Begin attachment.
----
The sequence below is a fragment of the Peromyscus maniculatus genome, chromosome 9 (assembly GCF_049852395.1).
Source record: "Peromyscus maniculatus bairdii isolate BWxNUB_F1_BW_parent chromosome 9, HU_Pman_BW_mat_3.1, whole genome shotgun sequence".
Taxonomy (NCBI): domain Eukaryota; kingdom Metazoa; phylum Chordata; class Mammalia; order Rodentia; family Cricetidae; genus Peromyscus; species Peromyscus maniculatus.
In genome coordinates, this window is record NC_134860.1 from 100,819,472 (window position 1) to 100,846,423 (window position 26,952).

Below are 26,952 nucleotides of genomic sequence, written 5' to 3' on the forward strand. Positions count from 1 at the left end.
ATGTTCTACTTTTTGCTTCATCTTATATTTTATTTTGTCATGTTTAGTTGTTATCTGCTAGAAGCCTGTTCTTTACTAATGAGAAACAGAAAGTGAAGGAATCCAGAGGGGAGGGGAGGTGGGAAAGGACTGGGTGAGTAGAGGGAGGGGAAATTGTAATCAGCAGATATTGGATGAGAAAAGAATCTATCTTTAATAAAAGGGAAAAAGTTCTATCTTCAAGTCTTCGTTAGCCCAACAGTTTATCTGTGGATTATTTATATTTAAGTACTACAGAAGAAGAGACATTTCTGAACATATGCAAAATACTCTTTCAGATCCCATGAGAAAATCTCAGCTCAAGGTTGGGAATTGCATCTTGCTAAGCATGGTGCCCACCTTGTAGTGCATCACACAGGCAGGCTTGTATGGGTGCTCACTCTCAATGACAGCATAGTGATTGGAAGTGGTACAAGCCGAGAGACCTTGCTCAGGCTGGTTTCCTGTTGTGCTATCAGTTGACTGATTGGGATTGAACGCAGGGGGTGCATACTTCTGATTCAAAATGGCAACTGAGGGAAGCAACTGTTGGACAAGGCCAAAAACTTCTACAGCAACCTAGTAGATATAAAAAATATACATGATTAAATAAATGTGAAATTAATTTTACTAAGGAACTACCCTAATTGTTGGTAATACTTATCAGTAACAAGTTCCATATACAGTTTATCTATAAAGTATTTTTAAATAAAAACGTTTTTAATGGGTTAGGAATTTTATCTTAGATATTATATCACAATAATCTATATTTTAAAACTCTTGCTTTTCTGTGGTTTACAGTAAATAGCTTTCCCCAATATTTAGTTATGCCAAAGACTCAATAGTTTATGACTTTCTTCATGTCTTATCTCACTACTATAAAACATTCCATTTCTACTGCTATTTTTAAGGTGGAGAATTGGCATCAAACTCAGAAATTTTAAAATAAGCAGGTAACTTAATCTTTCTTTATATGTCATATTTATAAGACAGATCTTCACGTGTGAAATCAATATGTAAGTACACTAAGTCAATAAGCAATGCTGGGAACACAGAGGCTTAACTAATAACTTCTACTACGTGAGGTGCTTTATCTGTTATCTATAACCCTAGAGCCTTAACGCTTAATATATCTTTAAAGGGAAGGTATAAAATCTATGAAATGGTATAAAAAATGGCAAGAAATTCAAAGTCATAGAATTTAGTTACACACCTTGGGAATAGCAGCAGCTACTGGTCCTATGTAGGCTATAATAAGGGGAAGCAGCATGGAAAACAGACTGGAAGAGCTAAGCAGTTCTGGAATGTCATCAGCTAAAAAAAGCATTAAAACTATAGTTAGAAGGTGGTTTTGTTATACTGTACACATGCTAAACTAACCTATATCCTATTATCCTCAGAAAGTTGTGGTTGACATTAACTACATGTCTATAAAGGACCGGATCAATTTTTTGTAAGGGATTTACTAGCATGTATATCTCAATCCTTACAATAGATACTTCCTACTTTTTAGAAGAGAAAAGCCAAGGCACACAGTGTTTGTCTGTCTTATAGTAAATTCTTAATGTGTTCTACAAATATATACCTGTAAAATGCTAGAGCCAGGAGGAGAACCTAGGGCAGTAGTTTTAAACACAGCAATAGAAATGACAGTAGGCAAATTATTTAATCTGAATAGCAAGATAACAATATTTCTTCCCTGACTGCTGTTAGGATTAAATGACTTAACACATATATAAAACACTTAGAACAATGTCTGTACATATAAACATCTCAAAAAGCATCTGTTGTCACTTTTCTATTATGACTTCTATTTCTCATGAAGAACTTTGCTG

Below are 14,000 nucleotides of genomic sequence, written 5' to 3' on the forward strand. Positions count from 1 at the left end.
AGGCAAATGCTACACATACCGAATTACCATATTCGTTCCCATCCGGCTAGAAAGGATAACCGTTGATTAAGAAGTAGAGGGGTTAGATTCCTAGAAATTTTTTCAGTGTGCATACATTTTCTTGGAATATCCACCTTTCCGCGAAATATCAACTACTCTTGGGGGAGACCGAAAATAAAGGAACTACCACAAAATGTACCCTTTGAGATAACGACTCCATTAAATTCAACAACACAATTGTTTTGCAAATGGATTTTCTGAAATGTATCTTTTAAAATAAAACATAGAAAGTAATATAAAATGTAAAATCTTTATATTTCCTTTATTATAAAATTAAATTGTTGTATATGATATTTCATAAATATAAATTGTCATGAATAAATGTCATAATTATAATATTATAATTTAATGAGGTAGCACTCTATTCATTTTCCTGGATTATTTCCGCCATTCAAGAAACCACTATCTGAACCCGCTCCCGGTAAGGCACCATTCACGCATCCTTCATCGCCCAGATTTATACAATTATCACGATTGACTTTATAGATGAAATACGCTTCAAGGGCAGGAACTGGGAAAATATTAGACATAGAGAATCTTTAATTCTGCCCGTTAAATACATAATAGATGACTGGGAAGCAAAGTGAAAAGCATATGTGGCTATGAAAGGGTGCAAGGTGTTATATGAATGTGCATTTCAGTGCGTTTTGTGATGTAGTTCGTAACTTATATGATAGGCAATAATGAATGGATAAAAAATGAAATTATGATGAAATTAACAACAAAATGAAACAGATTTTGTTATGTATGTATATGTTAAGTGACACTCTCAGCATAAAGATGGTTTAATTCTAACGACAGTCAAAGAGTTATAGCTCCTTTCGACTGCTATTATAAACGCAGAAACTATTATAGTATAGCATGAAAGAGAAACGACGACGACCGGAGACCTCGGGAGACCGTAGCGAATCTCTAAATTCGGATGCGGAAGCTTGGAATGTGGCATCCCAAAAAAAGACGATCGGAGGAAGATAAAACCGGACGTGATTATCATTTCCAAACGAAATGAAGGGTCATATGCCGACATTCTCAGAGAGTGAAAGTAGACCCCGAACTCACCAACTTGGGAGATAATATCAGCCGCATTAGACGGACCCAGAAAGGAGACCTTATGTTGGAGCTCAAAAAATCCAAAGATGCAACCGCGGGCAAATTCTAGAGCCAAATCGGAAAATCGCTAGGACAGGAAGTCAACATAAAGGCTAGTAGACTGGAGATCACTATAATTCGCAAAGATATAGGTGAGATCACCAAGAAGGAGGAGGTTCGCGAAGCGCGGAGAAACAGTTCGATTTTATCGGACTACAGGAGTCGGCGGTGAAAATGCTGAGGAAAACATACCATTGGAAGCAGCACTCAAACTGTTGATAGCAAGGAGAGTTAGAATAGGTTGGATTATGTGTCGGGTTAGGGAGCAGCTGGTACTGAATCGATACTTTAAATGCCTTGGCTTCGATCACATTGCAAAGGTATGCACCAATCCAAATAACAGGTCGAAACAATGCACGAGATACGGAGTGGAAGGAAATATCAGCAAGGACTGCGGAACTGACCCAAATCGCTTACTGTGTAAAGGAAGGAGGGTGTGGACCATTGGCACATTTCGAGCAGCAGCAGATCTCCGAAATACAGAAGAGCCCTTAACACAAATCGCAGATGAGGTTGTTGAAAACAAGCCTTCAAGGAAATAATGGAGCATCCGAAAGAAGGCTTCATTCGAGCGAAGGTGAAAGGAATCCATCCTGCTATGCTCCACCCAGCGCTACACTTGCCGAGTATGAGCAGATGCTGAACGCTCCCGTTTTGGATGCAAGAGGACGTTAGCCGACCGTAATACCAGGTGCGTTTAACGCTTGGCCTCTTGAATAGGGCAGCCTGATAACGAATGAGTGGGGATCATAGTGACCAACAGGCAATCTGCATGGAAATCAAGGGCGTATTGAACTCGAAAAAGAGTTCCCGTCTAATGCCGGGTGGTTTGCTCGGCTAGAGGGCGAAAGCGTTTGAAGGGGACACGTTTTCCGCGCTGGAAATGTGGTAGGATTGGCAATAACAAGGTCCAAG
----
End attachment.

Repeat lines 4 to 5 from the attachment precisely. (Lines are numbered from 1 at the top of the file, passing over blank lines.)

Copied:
In genome coordinates, this window is record NC_134860.1 from 100,819,472 (window position 1) to 100,846,423 (window position 26,952).

Below are 26,952 nucleotides of genomic sequence, written 5' to 3' on the forward strand. Positions count from 1 at the left end.